The Old Exchange and Provost Dungeon, built in 1771, reflected the wealth and importance of Charles Towne as a bustling and prosperous seaport. The building has been a Charleston landmark for almost 250 years, and today is a non-profit historic site focusing on the American Revolution and colonial Charleston.
During the American Revolution, British forces used the basement of the building as a military prison, also called Provost or Dungeon. This space was used to house American prisoners of war, British soldiers and enslaved individuals.
In 1788, the Exchange hosted South Carolina leaders as they debated and approved the U.S. Constitution. Today, the Old Exchange Building is one of only four structures remaining where the nation’s founding document was originally ratified.
In 1791, George Washington spent a week in Charleston on his southern tour. The Exchange was the site of lavish dinners, concerts, and a fancy dress ball attended by Washington.
Today, visitors to the Exchange and Provost Dungeon can view the Half-Moon Battery, the only standing portion of the original Charles Town city wall open for public viewing.
Admission to the Old Exchange includes a self-guided exhibition on the top two floors of the building and a 25 minute guided tour of the bottom floor cellar, otherwise known as the Provost Dungeon. Most visitors spend between 45 minutes and 1 hour on site, though guests are welcome to take as much or as little time as they like exploring the self-guided exhibition.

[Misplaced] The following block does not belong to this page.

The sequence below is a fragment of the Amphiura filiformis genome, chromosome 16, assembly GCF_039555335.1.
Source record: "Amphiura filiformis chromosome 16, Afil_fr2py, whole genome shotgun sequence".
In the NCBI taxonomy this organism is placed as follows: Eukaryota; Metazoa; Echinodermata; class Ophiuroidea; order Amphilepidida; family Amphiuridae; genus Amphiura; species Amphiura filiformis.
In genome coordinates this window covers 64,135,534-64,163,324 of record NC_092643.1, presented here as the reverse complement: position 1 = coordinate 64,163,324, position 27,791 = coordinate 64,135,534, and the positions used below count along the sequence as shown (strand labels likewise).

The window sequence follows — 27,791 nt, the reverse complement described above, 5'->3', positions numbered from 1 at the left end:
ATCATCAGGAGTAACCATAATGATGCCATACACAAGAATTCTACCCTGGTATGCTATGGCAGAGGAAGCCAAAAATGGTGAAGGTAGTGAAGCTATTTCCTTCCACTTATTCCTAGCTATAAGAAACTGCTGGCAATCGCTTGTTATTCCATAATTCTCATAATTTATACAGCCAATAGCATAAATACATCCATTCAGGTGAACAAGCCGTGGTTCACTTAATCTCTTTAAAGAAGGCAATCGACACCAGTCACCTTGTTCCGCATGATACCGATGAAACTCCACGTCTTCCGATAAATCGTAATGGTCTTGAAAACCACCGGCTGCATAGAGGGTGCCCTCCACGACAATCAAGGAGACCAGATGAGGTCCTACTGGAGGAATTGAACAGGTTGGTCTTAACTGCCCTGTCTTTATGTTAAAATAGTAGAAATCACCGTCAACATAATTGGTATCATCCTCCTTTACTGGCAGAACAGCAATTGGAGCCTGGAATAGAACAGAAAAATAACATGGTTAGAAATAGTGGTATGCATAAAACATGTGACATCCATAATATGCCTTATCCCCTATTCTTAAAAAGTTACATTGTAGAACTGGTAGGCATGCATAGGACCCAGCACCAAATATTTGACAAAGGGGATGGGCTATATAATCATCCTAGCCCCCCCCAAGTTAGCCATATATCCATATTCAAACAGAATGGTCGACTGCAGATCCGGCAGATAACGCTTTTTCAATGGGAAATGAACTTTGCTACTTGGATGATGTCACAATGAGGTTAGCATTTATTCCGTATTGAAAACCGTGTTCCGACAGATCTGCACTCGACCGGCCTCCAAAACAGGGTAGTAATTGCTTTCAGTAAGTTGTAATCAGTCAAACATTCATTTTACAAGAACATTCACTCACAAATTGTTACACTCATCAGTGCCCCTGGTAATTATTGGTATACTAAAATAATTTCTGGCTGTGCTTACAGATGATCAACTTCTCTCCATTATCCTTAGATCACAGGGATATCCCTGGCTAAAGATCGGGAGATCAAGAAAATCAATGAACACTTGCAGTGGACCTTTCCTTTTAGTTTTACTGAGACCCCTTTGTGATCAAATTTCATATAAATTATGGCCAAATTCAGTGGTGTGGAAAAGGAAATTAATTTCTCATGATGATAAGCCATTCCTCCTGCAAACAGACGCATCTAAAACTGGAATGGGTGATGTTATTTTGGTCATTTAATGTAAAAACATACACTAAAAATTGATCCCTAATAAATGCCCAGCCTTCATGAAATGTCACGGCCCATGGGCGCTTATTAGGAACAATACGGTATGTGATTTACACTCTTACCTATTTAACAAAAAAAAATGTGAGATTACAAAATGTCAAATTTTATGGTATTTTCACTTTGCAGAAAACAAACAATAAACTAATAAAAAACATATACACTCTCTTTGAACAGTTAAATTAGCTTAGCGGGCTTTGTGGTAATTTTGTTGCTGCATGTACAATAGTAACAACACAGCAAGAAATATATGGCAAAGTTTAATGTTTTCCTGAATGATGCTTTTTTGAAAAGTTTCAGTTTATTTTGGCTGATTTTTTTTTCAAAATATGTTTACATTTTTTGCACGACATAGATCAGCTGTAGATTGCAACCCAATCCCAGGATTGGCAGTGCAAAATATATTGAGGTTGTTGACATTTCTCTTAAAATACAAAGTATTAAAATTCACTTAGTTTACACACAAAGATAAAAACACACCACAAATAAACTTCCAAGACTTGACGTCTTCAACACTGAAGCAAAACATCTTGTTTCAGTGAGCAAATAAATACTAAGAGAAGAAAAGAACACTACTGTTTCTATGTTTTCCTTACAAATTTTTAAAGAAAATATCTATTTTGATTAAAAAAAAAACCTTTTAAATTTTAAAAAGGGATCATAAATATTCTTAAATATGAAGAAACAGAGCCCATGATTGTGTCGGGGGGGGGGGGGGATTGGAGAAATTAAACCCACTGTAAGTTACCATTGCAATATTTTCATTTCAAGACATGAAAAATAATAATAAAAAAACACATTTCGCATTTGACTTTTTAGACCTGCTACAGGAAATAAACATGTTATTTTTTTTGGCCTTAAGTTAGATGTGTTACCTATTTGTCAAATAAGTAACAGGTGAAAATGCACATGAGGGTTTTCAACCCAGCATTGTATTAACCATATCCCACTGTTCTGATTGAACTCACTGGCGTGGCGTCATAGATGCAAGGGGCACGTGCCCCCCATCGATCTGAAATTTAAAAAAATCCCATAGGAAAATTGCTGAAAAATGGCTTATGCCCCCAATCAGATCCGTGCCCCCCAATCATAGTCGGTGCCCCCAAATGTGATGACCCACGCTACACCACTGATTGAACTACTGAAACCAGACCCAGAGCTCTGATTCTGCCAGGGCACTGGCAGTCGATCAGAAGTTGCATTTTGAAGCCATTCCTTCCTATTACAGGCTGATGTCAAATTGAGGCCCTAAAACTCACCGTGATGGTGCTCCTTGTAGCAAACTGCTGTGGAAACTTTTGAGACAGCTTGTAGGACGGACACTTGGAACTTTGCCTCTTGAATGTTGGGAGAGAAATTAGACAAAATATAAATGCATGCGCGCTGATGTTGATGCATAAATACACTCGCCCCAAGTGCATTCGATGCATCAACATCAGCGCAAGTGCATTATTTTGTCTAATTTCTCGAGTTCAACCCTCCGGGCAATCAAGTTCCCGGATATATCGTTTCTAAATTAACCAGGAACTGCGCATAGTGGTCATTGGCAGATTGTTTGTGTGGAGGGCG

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Click Photos to Enlarge
Open Mon. - Sat. 9 am - 5 pm
Sun. 11 am - 5 pm
Closed New Year's Day, Thanksgiving Day
and Christmas Day
Dungeon tours begin every half hour from
9:30 am - 5 pm
Adults (13+) $15
Child (7-12) $8
Children 6 and under Free
What: Tea and Revolution in Charleston: A Lecture with Dr. James Fichter
When: Dec. 5, 2023
Time: 6 pm - 7 pm
Where: Old Exchange and Provost Dungeon
Admission: Free / Suggested $20 Donation
Did you know? In 1773 the English East India Company sent 70,000 pounds of tea to Charleston. Despite protests, the tea was not destroyed, as in Boston, but safely stored in the Exchange and in 1776 it was sold and consumed. Mistakenly overlooked, the Charleston tea story has much to tell us about Charleston’s unique role in the Revolution and colonists’ dueling impulses to boycott OR consume tea.
On December 5, in a program hosted in partnership between the Foundation and The Old Exchange, join us for a talk with Dr. James R. Fichter, an associate professor of European and American studies at the University of Hong Kong. His book, Tea: Consumption, Politics and Revolution, 1773-1776, (on shelves December 15th) focuses heavily on the story of the East India Company tea sent to Charleston in 1773.